I’m thinking about getting this!
The secret of truly elite athletes isn’t the amount of time spent working out, the intensity of the workout, or the determination to push one’s body to the limits. No, world-class athletes are beating their competition thanks to the effects of high-altitude training.
When the air is thinner, your body works harder, increasing your ability to process oxygen. When you return to lower elevations, your performance will show substantial increases in strength, endurance and speed. It’s as if you were wearing a suit of armor while working out and then removed it for the competition.
It used to be that most athletes who wanted that edge were out of luck. Unless they lived near very high mountains, or had an enormous amount of money to travel to training facilities there, they had to settle for the benefits of a hard workout at sea level.
That was then. Now there’s a way to get the benefits of high-altitude training without heading to the mountaintop.
Inspirational… godspeed martyn ashton!
Reading this post is a little disheartening. NAHBS 14, Part V | RKP.
My Bike / Max’s bike almost won NAHBS Best CX Bike… apparently there’s weight put on the criteria that the builder should be “all in” or a full-time builder… Ready to build the frames commercially.
IMHO, Max is ALL IN for building the best possible bikes he can. He loves to talk about great ideas he has for the build. Every bike he builds he’s doing it the best he can with attention to every detail.
The judges failed to recognize the best bike that was on display irrelevant of the builders outside career choice. The judges *should only be looking at the bike in front of them without outside prejudice. Next they’ll consider a builders sexual, political or spiritual orientation.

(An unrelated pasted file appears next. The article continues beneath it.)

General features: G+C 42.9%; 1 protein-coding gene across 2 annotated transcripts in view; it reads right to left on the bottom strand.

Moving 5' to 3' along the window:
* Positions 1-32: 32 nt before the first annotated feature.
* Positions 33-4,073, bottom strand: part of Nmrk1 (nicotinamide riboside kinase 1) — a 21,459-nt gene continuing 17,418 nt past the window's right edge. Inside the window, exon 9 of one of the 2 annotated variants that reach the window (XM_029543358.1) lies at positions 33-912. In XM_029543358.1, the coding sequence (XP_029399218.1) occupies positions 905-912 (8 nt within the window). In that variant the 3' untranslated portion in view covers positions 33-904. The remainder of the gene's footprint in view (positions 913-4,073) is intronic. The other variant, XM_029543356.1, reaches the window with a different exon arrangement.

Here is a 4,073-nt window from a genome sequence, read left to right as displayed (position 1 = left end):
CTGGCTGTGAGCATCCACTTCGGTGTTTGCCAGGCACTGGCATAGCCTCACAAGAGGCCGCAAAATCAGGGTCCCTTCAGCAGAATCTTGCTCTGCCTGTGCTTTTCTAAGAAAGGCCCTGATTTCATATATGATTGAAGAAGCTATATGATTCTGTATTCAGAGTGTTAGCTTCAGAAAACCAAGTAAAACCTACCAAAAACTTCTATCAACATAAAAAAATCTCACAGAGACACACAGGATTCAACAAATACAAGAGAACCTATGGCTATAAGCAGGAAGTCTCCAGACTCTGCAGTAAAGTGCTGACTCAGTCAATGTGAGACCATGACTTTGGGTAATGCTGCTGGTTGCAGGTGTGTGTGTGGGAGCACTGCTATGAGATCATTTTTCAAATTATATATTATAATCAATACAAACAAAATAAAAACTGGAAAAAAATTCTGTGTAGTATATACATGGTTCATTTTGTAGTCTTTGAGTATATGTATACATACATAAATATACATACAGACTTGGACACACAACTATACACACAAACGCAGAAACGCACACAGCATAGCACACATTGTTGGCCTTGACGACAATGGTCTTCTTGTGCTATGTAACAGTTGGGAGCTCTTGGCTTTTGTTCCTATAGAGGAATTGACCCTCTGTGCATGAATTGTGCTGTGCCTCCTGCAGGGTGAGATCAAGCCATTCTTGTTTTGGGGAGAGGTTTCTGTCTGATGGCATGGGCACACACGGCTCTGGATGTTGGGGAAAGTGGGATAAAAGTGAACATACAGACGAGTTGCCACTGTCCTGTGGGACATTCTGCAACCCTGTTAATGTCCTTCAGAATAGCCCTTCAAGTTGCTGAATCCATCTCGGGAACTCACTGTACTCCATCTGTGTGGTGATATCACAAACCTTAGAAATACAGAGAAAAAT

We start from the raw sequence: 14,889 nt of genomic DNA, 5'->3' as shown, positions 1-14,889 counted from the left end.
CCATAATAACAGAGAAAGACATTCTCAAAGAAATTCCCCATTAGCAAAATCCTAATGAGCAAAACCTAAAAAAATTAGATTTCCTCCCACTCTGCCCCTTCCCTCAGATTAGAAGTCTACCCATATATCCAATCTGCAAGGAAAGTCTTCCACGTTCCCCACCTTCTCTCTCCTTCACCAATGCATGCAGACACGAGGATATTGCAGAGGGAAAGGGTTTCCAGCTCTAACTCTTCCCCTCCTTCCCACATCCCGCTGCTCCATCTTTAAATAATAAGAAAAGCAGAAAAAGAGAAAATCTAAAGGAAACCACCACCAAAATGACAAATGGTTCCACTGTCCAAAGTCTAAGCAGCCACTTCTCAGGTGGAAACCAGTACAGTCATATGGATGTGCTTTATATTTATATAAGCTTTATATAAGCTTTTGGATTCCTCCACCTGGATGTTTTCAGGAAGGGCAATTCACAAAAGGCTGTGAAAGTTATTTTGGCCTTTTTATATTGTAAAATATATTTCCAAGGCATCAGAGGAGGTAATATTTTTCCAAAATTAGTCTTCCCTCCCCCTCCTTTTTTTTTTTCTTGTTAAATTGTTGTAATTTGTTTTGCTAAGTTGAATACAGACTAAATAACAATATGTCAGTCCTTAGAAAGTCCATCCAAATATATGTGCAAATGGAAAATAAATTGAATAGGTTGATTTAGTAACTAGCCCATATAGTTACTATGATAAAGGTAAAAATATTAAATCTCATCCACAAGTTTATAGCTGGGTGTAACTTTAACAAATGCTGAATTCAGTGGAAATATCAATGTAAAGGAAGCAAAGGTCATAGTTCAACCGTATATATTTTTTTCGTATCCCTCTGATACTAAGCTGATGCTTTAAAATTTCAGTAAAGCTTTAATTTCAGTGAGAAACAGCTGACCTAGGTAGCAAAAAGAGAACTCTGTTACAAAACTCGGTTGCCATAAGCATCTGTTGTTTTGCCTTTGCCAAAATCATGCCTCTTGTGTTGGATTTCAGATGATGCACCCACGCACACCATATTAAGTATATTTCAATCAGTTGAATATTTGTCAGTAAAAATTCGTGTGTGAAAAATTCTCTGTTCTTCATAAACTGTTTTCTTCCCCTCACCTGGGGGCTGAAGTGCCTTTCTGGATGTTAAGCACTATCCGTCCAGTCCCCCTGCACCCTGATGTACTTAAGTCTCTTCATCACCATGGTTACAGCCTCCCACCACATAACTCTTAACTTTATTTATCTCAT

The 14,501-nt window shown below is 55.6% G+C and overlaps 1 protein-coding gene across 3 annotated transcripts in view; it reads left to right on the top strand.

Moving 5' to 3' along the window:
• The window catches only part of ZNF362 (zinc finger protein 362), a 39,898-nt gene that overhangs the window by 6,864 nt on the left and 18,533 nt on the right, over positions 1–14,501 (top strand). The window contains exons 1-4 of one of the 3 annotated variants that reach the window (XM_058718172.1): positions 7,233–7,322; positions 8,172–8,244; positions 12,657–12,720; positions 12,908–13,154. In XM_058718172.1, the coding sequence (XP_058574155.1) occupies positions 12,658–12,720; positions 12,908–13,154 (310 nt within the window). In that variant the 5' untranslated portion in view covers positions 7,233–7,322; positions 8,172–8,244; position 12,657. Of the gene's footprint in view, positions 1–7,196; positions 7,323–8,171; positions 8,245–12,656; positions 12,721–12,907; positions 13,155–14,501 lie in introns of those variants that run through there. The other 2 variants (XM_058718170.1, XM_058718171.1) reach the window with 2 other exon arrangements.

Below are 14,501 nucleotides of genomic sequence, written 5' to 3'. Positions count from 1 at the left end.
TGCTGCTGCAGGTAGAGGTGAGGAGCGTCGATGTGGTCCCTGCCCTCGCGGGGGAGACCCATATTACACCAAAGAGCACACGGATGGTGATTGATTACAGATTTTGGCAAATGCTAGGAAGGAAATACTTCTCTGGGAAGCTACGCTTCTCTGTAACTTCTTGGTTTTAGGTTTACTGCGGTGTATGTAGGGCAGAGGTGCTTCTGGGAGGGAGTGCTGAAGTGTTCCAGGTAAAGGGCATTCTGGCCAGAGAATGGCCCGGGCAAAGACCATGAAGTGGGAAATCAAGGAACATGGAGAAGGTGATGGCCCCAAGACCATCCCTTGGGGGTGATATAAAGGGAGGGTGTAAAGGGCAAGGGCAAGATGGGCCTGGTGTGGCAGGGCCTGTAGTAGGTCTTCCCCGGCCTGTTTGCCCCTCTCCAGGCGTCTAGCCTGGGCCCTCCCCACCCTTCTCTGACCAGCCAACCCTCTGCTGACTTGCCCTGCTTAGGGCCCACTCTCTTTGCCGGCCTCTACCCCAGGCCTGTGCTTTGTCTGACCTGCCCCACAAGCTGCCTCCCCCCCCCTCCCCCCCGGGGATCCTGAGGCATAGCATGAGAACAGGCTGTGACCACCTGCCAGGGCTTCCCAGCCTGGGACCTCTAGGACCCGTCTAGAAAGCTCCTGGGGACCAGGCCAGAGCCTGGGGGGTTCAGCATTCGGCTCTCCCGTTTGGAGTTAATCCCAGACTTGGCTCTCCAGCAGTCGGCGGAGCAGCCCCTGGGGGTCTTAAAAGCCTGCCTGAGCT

I’m sure if Max could build bikes full-time he would. He’s putting his feet in the water while balancing an engineering job and an awesome family with a new kid in the mix (which he built a custom strider bike for). What really gets me about the CX Bike that won is that it doesn’t even look like a functional cross bike that I’d want to race or ride on. It looks like a klunker minus the horizontal bar from head tube to seat tube. I can’t wait to race my Lundbeck this fall!
Then again I realize that judging anything is subjective and these competitions are ripe with politics good or bad.
I’m super stoked to own this piece of art!
Check his bikes out here: LundbeckCycles.com you won’t be disappointed. Get in line to get one yourself!
“The use of color on this bike helped make it unforgettable. Stripes and rings are design elements ripe for poor use. I see them done wrong all the time. This wasn’t one of those occasions. The way the rings in the down tube became stripes in the fork was pretty lovely.”
It’s not just me thinking the CX bike doesn’t look like a CX bike… Here’s some comments from BikeRumor.com
It is a sad fact that old age brings diseases. Many may not be life-threatening, but they make life less fun. One such condition is sarcopenia, which causes the loss of muscle mass and strength, and it is the reason why some old people suffer from loss of stamina, difficulty in walking and heavy breathing.
I’m going to get some of these for the spring commuting.
Levis Commuter Series 511
Cool to know that Frank Medrano is Vegan… Almost every part of this video is mind-blowing!
here’s a link to a weekly workout routine.
What Garmin has found out is that they only have 2 or 3 calls on this. The way that the information is done through the power + HR monitor is sometimes jarbled or something. The tech support lady really didn’t know but this is how they solved the issue before and it WORKED for me!
I “disabled” the Power Meter and Speed and Cadence sensors under “bike profile” settings.
Then, I searched for the Heart Rate monitor and it worked!